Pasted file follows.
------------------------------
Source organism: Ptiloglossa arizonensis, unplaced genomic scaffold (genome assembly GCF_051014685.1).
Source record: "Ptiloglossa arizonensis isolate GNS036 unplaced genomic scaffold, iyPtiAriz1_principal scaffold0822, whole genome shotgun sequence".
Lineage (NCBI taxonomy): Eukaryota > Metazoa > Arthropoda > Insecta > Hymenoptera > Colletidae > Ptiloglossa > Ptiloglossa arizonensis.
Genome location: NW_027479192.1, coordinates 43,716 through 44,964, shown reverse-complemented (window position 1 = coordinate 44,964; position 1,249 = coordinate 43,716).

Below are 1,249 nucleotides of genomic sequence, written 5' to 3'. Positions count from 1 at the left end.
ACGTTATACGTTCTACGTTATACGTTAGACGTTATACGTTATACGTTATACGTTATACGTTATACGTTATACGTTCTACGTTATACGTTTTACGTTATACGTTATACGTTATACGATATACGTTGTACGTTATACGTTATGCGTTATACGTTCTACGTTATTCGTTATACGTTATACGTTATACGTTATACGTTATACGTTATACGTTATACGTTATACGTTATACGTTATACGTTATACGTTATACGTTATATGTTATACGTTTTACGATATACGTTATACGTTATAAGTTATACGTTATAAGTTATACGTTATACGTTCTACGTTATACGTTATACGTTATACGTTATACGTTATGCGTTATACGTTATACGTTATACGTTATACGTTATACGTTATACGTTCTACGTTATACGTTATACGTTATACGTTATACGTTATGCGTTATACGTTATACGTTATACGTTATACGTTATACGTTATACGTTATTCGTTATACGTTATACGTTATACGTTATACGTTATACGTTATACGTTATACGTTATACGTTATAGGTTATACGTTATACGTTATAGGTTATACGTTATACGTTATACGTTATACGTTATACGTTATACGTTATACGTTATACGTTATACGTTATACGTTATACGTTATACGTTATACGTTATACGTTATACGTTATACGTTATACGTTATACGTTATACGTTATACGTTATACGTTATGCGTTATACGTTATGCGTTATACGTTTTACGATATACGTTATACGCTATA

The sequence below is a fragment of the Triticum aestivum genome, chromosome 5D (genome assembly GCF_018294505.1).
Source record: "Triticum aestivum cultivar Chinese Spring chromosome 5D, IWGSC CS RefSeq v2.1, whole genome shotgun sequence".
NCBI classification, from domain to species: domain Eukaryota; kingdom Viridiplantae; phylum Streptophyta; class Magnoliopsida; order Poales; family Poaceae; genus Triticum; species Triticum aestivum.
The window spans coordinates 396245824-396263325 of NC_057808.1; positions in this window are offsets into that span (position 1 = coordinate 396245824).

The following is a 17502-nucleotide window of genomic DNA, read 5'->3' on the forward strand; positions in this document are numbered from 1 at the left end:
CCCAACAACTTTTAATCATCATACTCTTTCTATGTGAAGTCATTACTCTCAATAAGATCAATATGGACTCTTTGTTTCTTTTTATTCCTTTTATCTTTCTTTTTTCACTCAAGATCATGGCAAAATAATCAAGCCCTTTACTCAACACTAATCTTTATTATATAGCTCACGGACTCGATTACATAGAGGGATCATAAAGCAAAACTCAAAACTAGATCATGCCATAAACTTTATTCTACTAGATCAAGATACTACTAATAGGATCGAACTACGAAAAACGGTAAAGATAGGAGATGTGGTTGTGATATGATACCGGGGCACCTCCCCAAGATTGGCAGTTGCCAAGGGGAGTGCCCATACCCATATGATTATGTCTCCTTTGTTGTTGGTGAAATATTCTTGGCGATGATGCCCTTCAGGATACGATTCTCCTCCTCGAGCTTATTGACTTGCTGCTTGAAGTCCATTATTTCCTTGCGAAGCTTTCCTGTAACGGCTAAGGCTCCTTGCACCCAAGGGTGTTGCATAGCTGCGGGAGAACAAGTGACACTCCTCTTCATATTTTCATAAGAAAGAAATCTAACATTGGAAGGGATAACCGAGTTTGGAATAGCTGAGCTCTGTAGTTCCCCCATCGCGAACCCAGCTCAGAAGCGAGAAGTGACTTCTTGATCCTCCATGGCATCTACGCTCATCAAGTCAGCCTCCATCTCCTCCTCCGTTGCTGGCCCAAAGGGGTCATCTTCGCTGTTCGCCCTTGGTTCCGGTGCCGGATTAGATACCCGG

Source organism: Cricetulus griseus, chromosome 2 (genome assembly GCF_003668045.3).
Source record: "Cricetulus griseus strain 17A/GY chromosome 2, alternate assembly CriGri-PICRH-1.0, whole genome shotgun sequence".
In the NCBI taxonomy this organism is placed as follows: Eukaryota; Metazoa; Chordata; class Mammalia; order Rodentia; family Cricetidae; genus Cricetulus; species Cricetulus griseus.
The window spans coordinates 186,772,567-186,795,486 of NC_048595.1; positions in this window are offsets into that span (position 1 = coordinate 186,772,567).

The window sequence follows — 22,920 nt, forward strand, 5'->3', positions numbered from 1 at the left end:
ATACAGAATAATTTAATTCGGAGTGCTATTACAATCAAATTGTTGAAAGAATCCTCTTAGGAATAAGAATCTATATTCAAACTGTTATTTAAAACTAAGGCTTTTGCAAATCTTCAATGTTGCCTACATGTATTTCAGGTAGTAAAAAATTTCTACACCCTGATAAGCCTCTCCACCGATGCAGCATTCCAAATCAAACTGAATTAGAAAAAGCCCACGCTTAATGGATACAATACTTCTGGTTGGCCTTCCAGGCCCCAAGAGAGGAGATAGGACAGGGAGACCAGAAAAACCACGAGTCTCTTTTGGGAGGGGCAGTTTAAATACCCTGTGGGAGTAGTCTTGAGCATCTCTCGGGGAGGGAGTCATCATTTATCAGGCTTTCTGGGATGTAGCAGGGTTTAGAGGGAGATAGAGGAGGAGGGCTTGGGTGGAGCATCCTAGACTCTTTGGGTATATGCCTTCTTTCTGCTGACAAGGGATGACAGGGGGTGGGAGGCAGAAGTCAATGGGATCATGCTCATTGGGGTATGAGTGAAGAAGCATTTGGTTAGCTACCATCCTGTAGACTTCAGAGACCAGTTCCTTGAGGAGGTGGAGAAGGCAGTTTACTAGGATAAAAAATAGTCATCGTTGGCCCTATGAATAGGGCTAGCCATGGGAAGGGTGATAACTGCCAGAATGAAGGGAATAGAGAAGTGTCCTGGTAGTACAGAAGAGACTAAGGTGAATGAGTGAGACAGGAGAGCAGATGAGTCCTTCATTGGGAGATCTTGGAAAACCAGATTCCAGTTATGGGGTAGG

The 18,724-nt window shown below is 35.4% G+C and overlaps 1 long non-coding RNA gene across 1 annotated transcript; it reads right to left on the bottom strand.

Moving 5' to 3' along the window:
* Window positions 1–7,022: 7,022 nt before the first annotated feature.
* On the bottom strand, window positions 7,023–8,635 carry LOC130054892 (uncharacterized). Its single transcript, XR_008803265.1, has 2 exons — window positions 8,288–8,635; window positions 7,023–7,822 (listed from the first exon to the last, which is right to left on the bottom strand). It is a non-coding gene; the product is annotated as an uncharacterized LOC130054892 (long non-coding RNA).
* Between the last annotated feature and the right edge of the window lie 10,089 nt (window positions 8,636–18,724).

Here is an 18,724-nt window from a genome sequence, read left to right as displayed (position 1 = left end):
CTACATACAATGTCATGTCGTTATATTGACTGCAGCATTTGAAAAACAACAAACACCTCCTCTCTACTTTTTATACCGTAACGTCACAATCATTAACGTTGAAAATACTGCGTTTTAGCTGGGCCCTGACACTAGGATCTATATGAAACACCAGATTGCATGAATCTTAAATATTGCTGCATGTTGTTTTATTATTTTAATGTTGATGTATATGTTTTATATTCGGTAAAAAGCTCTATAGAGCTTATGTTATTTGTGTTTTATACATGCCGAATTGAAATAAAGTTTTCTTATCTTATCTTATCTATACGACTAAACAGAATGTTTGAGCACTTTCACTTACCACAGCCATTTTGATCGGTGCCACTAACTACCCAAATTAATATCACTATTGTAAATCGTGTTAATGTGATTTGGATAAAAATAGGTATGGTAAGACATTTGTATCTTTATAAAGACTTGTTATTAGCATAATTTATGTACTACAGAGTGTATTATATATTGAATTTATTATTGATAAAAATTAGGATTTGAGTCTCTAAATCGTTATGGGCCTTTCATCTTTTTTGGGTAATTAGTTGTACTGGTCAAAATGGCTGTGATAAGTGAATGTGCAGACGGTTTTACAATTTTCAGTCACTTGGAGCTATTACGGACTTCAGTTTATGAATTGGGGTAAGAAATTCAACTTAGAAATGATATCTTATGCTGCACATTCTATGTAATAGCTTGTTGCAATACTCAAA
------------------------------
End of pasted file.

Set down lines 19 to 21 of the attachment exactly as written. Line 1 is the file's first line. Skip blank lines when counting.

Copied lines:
The 18,724-nt window shown below is 35.4% G+C and overlaps 1 long non-coding RNA gene across 1 annotated transcript; it reads right to left on the bottom strand.

Moving 5' to 3' along the window:
* Window positions 1–7,022: 7,022 nt before the first annotated feature.